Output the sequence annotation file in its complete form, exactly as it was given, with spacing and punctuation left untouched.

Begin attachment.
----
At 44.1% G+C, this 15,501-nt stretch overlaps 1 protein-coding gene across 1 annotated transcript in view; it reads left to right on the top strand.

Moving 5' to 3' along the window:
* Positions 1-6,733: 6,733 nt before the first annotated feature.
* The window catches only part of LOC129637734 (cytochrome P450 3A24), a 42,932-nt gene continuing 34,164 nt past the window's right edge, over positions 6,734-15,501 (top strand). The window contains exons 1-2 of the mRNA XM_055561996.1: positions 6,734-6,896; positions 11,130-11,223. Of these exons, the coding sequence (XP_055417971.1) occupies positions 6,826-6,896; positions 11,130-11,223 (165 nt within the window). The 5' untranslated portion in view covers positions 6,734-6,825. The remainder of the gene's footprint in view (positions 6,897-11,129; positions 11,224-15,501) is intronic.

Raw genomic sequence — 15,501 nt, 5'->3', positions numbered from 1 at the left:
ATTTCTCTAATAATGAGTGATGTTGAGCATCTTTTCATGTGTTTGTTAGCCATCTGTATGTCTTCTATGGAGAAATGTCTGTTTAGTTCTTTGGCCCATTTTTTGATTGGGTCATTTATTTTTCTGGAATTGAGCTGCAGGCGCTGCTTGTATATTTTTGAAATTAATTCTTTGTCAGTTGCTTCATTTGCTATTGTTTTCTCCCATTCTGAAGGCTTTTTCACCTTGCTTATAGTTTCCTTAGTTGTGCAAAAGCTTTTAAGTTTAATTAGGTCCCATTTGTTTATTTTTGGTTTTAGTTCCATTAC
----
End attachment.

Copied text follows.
At 44.1% G+C, this 15,501-nt stretch overlaps 1 protein-coding gene across 1 annotated transcript in view; it reads left to right on the top strand.

Moving 5' to 3' along the window:
* Positions 1-6,733: 6,733 nt before the first annotated feature.
* The window catches only part of LOC129637734 (cytochrome P450 3A24), a 42,932-nt gene continuing 34,164 nt past the window's right edge, over positions 6,734-15,501 (top strand). The window contains exons 1-2 of the mRNA XM_055561996.1: positions 6,734-6,896; positions 11,130-11,223. Of these exons, the coding sequence (XP_055417971.1) occupies positions 6,826-6,896; positions 11,130-11,223 (165 nt within the window). The 5' untranslated portion in view covers positions 6,734-6,825. The remainder of the gene's footprint in view (positions 6,897-11,129; positions 11,224-15,501) is intronic.

Raw genomic sequence — 15,501 nt, 5'->3', positions numbered from 1 at the left:
ATTTCTCTAATAATGAGTGATGTTGAGCATCTTTTCATGTGTTTGTTAGCCATCTGTATGTCTTCTATGGAGAAATGTCTGTTTAGTTCTTTGGCCCATTTTTTGATTGGGTCATTTATTTTTCTGGAATTGAGCTGCAGGCGCTGCTTGTATATTTTTGAAATTAATTCTTTGTCAGTTGCTTCATTTGCTATTGTTTTCTCCCATTCTGAAGGCTTTTTCACCTTGCTTATAGTTTCCTTAGTTGTGCAAAAGCTTTTAAGTTTAATTAGGTCCCATTTGTTTATTTTTGGTTTTAGTTCCATTAC